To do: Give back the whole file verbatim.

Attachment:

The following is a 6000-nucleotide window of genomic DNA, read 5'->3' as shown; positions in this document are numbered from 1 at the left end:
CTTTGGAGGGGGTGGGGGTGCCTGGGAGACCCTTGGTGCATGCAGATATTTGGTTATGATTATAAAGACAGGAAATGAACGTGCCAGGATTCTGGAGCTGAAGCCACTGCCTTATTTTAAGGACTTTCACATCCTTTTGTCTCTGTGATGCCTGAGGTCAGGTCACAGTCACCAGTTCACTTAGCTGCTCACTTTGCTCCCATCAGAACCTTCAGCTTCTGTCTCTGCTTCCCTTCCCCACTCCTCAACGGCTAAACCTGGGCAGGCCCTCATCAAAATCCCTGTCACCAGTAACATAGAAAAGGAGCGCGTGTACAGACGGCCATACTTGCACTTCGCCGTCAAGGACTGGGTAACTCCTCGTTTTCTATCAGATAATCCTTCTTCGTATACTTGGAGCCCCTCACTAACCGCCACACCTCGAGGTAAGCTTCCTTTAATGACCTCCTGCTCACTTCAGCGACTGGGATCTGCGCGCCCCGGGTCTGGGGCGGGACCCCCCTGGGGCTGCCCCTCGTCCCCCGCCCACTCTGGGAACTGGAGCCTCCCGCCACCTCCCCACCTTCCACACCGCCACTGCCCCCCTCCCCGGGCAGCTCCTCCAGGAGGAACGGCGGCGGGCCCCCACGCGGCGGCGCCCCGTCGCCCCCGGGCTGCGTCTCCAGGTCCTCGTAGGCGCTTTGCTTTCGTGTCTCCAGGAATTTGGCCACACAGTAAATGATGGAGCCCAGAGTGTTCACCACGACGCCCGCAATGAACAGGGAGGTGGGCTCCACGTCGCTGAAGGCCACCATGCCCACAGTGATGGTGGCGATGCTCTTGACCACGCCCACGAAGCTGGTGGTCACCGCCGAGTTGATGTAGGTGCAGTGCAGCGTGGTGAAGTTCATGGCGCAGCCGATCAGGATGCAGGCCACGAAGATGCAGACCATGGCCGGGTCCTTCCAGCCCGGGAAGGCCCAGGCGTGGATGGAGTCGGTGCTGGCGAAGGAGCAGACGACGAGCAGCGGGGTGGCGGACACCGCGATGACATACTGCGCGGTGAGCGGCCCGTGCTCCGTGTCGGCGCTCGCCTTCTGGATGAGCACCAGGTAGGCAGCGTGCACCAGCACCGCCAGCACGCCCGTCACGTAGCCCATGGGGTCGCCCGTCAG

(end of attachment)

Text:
The following is a 6000-nucleotide window of genomic DNA, read 5'->3' as shown; positions in this document are numbered from 1 at the left end:
CTTTGGAGGGGGTGGGGGTGCCTGGGAGACCCTTGGTGCATGCAGATATTTGGTTATGATTATAAAGACAGGAAATGAACGTGCCAGGATTCTGGAGCTGAAGCCACTGCCTTATTTTAAGGACTTTCACATCCTTTTGTCTCTGTGATGCCTGAGGTCAGGTCACAGTCACCAGTTCACTTAGCTGCTCACTTTGCTCCCATCAGAACCTTCAGCTTCTGTCTCTGCTTCCCTTCCCCACTCCTCAACGGCTAAACCTGGGCAGGCCCTCATCAAAATCCCTGTCACCAGTAACATAGAAAAGGAGCGCGTGTACAGACGGCCATACTTGCACTTCGCCGTCAAGGACTGGGTAACTCCTCGTTTTCTATCAGATAATCCTTCTTCGTATACTTGGAGCCCCTCACTAACCGCCACACCTCGAGGTAAGCTTCCTTTAATGACCTCCTGCTCACTTCAGCGACTGGGATCTGCGCGCCCCGGGTCTGGGGCGGGACCCCCCTGGGGCTGCCCCTCGTCCCCCGCCCACTCTGGGAACTGGAGCCTCCCGCCACCTCCCCACCTTCCACACCGCCACTGCCCCCCTCCCCGGGCAGCTCCTCCAGGAGGAACGGCGGCGGGCCCCCACGCGGCGGCGCCCCGTCGCCCCCGGGCTGCGTCTCCAGGTCCTCGTAGGCGCTTTGCTTTCGTGTCTCCAGGAATTTGGCCACACAGTAAATGATGGAGCCCAGAGTGTTCACCACGACGCCCGCAATGAACAGGGAGGTGGGCTCCACGTCGCTGAAGGCCACCATGCCCACAGTGATGGTGGCGATGCTCTTGACCACGCCCACGAAGCTGGTGGTCACCGCCGAGTTGATGTAGGTGCAGTGCAGCGTGGTGAAGTTCATGGCGCAGCCGATCAGGATGCAGGCCACGAAGATGCAGACCATGGCCGGGTCCTTCCAGCCCGGGAAGGCCCAGGCGTGGATGGAGTCGGTGCTGGCGAAGGAGCAGACGACGAGCAGCGGGGTGGCGGACACCGCGATGACATACTGCGCGGTGAGCGGCCCGTGCTCCGTGTCGGCGCTCGCCTTCTGGATGAGCACCAGGTAGGCAGCGTGCACCAGCACCGCCAGCACGCCCGTCACGTAGCCCATGGGGTCGCCCGTCAG